SATURDAY, Nov. 6 (HealthSCOUT) -- Despite warnings from nutritionists and harangues by animal-rights activists, the government reports more meat is back on America's front burner.
With high-protein dieters feasting on sirloins and a savvy beef industry plugging the power of lean cuts, meat demand has increased 4 percent since 1998, reversing a downward slide that began two decades ago, according to U.S. Department of Agriculture statistics.
Regimens like the high-protein, low-carbohydrate "Dr. Atkins Diet" have dominated bestseller lists, convincing dieters tired of low-fat products to taste more forbidden foods such as bacon and beef.
But meat-heavy diets are strongly criticized by nutritionists who say time will demonstrate the many health risks.
"A lot of the food sources the diets recommend are very high in saturated fat," says Roxanne Moore, a nutritionist and spokesperson for the American Dietetic Association. She says, "That means they can raise cholesterol levels, which precede cardiovascular disease. And then there's the concern that such a high protein intake can overwork the kidneys and eventually cause some kidney problems down the road."
Also worrisome, she says, is that "all the high-protein diets advocate more protein than the average person typically needs. A normal recommended portion [of meat] is two to three ounces, which is only about the size of a deck of cards."
Moore advises eating meat no more than three times a week and limiting consumption of saturated fats. "In choosing the lean cuts of meat, such as the loin and the round, one can avoid the kind of high cholesterol levels that are attributed to these high saturated fats and meats," Moore says.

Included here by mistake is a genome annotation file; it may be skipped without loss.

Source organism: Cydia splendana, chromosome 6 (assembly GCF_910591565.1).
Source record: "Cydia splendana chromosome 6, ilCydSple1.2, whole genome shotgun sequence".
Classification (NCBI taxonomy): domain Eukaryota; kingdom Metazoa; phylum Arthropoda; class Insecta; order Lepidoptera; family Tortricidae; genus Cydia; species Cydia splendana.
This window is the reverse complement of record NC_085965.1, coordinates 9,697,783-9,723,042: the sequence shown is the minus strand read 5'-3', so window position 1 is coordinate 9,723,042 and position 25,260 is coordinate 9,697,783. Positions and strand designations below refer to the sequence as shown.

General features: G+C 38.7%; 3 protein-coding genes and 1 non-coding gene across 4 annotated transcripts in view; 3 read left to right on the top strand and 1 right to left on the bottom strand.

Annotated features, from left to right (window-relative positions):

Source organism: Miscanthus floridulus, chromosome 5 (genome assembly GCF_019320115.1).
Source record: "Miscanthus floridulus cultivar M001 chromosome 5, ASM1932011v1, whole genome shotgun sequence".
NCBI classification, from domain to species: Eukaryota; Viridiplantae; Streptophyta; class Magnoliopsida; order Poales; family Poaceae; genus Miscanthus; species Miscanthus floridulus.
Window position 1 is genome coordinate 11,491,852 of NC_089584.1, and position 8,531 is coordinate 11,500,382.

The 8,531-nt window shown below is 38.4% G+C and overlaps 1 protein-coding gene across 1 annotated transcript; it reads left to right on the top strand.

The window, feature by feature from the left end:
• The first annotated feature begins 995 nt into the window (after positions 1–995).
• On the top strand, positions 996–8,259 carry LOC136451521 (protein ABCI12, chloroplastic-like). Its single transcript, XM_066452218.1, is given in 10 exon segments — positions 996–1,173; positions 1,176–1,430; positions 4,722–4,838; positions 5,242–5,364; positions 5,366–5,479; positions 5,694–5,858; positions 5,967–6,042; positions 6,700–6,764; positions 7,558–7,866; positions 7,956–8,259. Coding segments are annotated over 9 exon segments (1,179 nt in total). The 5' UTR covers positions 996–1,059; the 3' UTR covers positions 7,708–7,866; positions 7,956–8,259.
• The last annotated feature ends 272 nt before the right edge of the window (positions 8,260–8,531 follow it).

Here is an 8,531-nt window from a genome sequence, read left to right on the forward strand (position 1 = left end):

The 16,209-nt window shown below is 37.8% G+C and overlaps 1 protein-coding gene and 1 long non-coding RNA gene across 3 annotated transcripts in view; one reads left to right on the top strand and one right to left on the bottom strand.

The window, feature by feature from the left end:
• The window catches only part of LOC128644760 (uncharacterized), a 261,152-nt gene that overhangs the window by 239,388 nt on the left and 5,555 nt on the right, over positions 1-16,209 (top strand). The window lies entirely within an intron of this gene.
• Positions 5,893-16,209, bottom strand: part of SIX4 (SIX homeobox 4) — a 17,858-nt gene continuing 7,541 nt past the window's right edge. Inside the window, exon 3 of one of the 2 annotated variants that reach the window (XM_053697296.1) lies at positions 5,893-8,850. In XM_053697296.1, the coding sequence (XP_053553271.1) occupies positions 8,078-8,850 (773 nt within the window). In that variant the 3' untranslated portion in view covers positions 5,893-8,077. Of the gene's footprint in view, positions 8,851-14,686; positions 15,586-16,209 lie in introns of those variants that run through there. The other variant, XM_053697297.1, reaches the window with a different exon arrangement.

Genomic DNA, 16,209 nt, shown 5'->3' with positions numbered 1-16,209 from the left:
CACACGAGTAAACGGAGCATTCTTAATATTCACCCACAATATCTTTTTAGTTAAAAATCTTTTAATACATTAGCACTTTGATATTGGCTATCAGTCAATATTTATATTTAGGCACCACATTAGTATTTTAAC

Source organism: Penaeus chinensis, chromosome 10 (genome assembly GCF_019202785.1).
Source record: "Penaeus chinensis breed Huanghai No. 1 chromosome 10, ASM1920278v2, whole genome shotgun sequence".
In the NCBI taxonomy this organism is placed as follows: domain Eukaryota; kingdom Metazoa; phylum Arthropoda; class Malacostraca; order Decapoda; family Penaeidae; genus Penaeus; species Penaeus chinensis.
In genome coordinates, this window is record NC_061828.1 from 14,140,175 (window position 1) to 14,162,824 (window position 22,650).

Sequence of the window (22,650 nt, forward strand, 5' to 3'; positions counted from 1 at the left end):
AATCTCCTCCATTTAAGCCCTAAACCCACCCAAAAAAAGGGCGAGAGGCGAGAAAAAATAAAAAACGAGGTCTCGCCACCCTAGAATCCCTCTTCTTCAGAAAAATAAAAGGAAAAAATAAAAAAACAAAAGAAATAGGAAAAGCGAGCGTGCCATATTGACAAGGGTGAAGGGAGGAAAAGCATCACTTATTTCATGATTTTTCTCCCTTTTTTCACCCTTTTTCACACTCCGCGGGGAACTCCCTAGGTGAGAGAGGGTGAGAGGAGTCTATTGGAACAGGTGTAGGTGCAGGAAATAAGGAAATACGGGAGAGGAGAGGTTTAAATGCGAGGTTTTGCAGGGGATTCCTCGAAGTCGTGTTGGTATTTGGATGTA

She says the meat industry appears to have responded well to nutritional concerns. "We're seeing more advertising for leaner cuts of meat and we're even seeing labeling with meats in different grocery stores where they'll call it, for instance, 'Dieter's Choice.' So there's clearly an awareness."
Beef-industry insiders acknowledge the surge in meat consumption can be traced, in part, to high-protein diets, cholesterol-conscious butchers and the nation's good economy.
"We see that a very strong economy, low unemployment, low interest rates, rising wages and other broad economic factors have brought this on," says Julie Quick, spokesperson for the National Cattlemen's Beef Association in Washington, D.C. "If consumers have more dollars to spend, we often see them spend that on beef."
Quick says a push to put more meat in the microwave has also has helped meat producers. "The beef industry has been working to develop new heat-and-serve products that can be ready to eat for people with busy lifestyles."
Whether you're microwaving or grilling, Moore says keep in mind the type of cut and size of the portion.
What To Do
Find out everything you ever wanted to know about beef at the National Cattlemen's Beef Association's Beef Home Page.
And head to the American Dietetic Association for information on a balanced diet.